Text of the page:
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City to Eye Design

Angie Meng

The Daily Iowan

December 8, 2005

[Note: This material is copyright by The Daily Iowan, and is reproduced here as a matter of "fair use" for non-commercial, educational purposes only. Any other use may require the prior approval of The Daily Iowan.]

Several Coralville officials said Wednesday they will not legally transfer 22 acres of land to the Iowa Environmental/Education Project - a binding stipulation project officials have leveled on the five Coralville councilors.

Officials from both sides will meet today to make decisions that will make or break the 4.5-acre artificial rainforest project in Coralville.

Councilor Tom Gill, who has long opposed the $180 million endeavor, said the main issue in the spotlight of the discussions is the land transfers.

"We are not going to release the land," he said. "In the original contract, our intention was to lease it, if anything, and there has been no talk of relinquishing the land."

Gill added he does not think legally, the city can hand the 22 acres of land located First Avenue-Interstate 80 interchange in Coralville.

Three weeks ago, former Gov. Robert Ray, the chairman of the project's board of directors, sent a letter to Coralville Mayor Jim Fausett requesting an extra 8 acres of land and $40 million in private funds from the city, among other requests.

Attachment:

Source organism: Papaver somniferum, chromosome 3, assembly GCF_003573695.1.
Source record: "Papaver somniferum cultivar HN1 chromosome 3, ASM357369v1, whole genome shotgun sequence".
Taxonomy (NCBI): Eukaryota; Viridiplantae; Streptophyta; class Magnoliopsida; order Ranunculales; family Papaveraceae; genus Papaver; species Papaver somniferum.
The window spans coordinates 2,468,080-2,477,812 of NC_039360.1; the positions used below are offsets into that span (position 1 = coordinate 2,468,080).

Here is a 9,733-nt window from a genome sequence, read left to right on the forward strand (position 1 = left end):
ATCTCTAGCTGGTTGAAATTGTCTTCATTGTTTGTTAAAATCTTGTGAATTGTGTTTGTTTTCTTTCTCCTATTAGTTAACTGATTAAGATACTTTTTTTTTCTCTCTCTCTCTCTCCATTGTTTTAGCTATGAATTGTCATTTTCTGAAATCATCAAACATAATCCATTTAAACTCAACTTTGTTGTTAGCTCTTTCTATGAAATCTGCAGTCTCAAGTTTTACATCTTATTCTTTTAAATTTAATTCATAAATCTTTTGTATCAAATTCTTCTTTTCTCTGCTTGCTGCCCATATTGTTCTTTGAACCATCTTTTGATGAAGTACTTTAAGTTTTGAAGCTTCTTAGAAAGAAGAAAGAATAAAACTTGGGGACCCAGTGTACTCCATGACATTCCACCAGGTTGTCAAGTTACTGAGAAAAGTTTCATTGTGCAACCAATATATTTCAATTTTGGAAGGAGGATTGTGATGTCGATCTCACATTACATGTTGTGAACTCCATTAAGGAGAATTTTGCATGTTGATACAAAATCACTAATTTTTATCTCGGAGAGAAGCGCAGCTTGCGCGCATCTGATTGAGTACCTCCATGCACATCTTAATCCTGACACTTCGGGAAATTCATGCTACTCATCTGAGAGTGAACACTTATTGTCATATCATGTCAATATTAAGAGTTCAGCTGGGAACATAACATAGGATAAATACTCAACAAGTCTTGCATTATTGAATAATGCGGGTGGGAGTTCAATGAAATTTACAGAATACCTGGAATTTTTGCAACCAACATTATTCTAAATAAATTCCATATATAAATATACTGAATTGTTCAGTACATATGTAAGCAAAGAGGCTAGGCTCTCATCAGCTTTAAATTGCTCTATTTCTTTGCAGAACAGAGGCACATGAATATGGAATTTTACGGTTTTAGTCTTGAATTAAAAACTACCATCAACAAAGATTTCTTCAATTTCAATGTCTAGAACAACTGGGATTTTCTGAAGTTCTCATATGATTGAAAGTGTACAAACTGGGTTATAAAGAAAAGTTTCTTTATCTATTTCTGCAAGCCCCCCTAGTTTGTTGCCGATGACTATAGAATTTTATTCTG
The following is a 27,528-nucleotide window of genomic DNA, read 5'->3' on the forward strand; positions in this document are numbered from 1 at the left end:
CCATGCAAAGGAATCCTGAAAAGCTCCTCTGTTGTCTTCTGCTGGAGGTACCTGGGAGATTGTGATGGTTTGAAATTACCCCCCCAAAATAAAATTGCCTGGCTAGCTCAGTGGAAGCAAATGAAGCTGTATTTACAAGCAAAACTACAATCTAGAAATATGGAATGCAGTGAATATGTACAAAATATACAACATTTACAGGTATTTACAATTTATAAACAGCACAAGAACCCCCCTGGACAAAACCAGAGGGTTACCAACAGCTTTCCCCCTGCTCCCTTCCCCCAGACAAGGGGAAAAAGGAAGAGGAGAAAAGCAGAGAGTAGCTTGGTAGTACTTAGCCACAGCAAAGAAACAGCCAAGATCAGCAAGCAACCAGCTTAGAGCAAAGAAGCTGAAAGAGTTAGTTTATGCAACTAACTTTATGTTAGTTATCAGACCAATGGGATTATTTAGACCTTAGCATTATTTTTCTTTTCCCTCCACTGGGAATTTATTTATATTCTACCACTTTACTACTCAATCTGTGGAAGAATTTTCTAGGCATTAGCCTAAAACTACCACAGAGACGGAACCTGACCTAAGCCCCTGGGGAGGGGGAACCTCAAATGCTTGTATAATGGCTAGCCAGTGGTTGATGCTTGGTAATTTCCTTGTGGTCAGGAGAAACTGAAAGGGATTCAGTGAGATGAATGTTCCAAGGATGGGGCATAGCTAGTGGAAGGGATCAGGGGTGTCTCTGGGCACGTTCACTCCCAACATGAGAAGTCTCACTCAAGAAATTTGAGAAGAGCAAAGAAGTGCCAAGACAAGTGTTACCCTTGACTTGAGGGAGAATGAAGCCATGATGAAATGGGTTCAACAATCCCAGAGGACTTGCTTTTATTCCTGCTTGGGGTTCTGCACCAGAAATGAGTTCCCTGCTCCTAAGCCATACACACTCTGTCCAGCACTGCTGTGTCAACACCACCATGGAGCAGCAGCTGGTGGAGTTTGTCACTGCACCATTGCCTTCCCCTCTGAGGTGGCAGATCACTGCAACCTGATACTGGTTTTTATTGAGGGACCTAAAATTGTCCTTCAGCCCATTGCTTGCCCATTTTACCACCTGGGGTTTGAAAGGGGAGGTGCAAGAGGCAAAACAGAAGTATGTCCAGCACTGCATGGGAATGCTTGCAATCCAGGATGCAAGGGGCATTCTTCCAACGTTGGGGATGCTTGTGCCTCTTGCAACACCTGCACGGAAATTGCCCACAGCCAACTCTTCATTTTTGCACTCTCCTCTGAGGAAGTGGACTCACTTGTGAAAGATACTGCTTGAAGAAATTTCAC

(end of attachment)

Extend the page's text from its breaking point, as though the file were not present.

"Coralville opted to not respond and hold a meeting instead," project executive director David Oman said Wednesday. "The purpose of this meeting is to learn their response [to the letter]."

Oman added that officials will also discuss if the $30 million Coralville has already funneled toward the rainforest project will count toward the $40 million project officials now want.

"We also want to make sure there is a clear sense of full support from Coralville's council," Oman said. "In order for us to move forward, we need to have a relationship where the council is behind the project. We can't proceed with a split council."

City administrator Kelly Hayworth said Wednesday that Coralville's main issues are not only the transfer of land, fundraising, and designs, but also concerns with the project's management. But Hayworth declined to elaborate.

Meanwhile, Hayworth said he did not know if Coralville officials will be able to see a draft of architectural plans for the rain forest at the meeting, as the city had previously requested.

"We will talk about all the details and see whether we can work them all out or not," he said. "And then, we will decide once and for all."

Councilor John Lundell said project officials had not yet met with councilors due to open-meetings laws.

"Discussions that are sensitive, like this one, can be hard with media there because there are things that need to be discussed that wouldn't be," Lundell said, adding that this meeting will not be open to the public because there will only be two of the five councilors there, and the law says you need the majority of the council. "I'm very optimistic that both sides will be open and honest about the issues. Whether we can get around those issues, I don't know."

Lundell agreed the potential transfer of land will be the major issue at the meeting.

"We are very firm that we won't give up the land," he said. "Coralville will always maintain ownership."